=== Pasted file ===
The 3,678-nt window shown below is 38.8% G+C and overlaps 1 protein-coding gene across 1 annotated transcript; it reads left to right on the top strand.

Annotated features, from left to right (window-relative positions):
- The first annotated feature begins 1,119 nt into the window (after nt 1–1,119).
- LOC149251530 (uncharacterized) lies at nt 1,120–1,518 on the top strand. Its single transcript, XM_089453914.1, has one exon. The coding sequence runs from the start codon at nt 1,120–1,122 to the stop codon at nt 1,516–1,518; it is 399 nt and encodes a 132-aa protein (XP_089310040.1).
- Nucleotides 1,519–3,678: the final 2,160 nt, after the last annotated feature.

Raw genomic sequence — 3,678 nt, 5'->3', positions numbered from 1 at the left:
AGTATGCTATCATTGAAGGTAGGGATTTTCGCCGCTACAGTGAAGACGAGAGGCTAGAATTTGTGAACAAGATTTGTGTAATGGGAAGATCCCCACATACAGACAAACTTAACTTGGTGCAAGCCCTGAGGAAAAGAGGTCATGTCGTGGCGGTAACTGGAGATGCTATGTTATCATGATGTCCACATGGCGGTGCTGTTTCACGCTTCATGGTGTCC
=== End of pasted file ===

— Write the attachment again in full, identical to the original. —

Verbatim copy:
The 3,678-nt window shown below is 38.8% G+C and overlaps 1 protein-coding gene across 1 annotated transcript; it reads left to right on the top strand.

Annotated features, from left to right (window-relative positions):
- The first annotated feature begins 1,119 nt into the window (after nt 1–1,119).
- LOC149251530 (uncharacterized) lies at nt 1,120–1,518 on the top strand. Its single transcript, XM_089453914.1, has one exon. The coding sequence runs from the start codon at nt 1,120–1,122 to the stop codon at nt 1,516–1,518; it is 399 nt and encodes a 132-aa protein (XP_089310040.1).
- Nucleotides 1,519–3,678: the final 2,160 nt, after the last annotated feature.

Raw genomic sequence — 3,678 nt, 5'->3', positions numbered from 1 at the left:
AGTATGCTATCATTGAAGGTAGGGATTTTCGCCGCTACAGTGAAGACGAGAGGCTAGAATTTGTGAACAAGATTTGTGTAATGGGAAGATCCCCACATACAGACAAACTTAACTTGGTGCAAGCCCTGAGGAAAAGAGGTCATGTCGTGGCGGTAACTGGAGATGCTATGTTATCATGATGTCCACATGGCGGTGCTGTTTCACGCTTCATGGTGTCC